Dropping into a trail

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  5. #5
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    Quote Originally Posted by Ramon Mal View Post
    The fork on it is a 2003 Skareb comp. The mountain bike is a univega rover 308.
    1999 Univega Rover 308 - BikePedia

    I don't see much reason to throw a pile of money at that bike. A 11 year old fork is probably in desperate need of service; adding new bath oil is a piece of cake and will transform it. Instructions can be found here-

    http://www.manitoumtb.com/wp-content...ers-Manual.pdf

    basically-
    remove the rebound knob
    use an 8mm allen to screw the damper up into the fork
    use a 4mm (i think) to pull the bolt on the spring side
    pull the lowers and gawk at how there's dirt and no oil in there
    clean it out
    add a tablespoon of 5w-30 mobil 1 synth oil to each side of the lowers
    bolt that crap together

    That fork is definitely the nicest thing on the bike, and while it is a pretty basic fork, it shouldn't be the component holding you back.

    How much do you weigh?

    If you have a boner for a new fork, i agree with cdale- a used (and freshened) reba would be a very nice upgrade.
    "Things that are complex are not useful, Things that are useful are simple."
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  6. #6
    Yeah!
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    Geometry and handling will remain largely unchanged (except for better handling from a better fork) as long as you stay close to your ATC (axle to crown distance). Whether or not you can up the travel depends upon what the frame was designed to accomodate. While you can up the ATC some with no considerable change in handling, the headtube has a limit to how much force it can handle from the fork, and increasing the distance between the fork and crown increases this torque. Univega might have this information available. Otherwise, I'd suggest measure the ATC on THE ORIGINAL fork and don't add more than 1/2 inch with the new fork. This should keep you within the frame's built in safety factor, and you don't have a worry of voiding your warranty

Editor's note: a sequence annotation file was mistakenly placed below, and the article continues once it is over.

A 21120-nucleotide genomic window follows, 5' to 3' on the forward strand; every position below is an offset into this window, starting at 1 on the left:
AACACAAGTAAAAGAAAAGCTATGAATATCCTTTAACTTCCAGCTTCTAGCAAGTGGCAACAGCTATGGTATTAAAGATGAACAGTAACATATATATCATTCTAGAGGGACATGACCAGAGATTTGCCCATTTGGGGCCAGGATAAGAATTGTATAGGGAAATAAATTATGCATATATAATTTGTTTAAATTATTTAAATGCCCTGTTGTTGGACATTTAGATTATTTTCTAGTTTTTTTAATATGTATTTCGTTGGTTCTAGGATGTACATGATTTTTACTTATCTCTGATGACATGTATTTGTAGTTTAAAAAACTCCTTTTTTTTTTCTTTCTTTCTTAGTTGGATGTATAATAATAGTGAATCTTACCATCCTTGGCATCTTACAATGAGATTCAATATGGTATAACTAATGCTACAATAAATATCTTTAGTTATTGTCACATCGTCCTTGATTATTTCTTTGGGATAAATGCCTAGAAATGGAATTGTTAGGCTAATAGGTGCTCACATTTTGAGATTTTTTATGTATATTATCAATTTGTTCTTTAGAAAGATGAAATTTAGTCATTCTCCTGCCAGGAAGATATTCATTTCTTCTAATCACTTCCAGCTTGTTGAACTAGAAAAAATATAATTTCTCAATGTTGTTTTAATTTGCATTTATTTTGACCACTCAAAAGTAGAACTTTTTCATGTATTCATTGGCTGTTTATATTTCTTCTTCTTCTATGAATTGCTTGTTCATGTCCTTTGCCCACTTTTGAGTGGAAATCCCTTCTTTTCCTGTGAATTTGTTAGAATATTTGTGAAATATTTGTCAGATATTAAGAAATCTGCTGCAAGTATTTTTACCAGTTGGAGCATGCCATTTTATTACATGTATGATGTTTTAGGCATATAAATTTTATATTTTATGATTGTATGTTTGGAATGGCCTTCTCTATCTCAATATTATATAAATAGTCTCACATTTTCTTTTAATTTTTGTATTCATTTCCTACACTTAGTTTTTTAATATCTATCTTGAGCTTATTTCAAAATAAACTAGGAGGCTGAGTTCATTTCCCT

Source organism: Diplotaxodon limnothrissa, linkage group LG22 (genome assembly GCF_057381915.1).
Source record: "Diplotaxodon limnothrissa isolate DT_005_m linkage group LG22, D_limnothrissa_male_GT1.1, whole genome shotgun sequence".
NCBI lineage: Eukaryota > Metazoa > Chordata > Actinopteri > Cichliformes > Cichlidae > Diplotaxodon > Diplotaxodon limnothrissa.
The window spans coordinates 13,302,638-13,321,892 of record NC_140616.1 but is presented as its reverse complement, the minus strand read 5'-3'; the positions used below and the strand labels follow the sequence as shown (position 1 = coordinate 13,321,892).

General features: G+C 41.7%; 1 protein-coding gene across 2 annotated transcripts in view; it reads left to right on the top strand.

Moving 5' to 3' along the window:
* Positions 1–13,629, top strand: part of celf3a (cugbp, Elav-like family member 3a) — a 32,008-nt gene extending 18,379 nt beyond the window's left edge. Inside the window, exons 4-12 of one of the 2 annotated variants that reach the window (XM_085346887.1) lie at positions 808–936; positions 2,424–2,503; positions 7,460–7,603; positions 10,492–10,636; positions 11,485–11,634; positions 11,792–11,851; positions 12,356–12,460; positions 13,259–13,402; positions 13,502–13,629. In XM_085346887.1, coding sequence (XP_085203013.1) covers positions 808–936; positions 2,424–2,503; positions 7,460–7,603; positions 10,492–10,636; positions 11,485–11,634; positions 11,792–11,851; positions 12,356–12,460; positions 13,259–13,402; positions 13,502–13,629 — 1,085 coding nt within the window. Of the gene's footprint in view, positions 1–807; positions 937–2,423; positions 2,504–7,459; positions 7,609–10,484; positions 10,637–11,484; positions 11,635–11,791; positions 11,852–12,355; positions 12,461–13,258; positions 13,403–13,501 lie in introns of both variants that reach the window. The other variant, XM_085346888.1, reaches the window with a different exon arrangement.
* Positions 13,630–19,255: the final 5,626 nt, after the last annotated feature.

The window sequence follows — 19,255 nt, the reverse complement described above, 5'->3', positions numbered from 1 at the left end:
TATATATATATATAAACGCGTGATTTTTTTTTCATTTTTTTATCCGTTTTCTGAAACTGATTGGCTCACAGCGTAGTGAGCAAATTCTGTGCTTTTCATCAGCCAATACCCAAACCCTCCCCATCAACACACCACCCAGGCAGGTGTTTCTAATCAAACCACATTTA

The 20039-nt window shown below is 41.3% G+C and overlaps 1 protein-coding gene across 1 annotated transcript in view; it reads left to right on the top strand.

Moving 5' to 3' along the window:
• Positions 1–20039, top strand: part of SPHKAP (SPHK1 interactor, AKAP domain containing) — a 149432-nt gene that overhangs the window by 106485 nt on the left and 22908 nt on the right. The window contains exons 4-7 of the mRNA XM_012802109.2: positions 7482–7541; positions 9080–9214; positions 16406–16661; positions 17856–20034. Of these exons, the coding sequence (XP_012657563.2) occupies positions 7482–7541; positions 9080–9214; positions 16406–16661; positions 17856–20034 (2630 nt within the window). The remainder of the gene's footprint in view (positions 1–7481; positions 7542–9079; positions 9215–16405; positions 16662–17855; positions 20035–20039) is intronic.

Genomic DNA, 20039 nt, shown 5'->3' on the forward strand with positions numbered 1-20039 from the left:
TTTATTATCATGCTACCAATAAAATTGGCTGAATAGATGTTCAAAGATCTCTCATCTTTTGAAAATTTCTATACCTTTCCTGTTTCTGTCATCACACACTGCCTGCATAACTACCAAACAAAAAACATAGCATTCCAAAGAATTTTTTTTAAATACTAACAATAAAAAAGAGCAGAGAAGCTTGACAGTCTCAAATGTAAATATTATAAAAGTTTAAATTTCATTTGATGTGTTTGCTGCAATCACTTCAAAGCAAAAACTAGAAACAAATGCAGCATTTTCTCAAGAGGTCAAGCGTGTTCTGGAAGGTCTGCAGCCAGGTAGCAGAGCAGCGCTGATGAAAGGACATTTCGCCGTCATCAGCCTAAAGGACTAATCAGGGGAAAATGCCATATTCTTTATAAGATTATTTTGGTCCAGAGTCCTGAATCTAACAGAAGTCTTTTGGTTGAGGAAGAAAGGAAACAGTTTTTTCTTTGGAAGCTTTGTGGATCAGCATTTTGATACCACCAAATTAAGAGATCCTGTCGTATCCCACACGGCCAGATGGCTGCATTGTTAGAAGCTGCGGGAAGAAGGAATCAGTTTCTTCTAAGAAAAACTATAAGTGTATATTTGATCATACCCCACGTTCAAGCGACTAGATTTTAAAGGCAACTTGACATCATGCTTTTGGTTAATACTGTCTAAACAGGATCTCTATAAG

I would not suggest a disk brake unless you plan to convert the rear as it overwhelms the rear. Unless you like a challenge anf can deal with a potentially unstable bike under hard or delicate braking conditions. The bike also was not designed for disk, so you'd want to factor that in when considering a fork. IMO, it's a Univega, (not that it's a UNIVEGA, but that it's a ($350) Univega.) and throwing a lot of upgrades at it won't get you where you think you are going.

    I'm going to echo that you should first look into a clean and renew of the fork you've got, it's a pretty decent upgrade to the bike, probably better than what the rest of the bike can take.

    If you are really hellbent on a new fork, since it's a ($350) Univega that YOU ARE HAPPY WITH, I suggest looking into a lower end forks from major players. Ex. Suntour has six forks with 80mm travel for 26" bikes in the XCM and XCT series. RockShox XC28 and XC30 are also good forks to consider. $60-$150, depending upon the options you desire, is what it will run. Available with v-brake bosses. If you do get a new fork, spend a few extra bucks and go threadless. Most shops have a parts bin full of parts tossed for upgrades, and should have a stem they can sell you for cheap (or free). A new threadless bearing set is about $20. This will reduce flex between the steerer tube and handlebar a bit, assiting control and confidence of your now silky-smooth fork, for the cost of a cheap dinner date or less.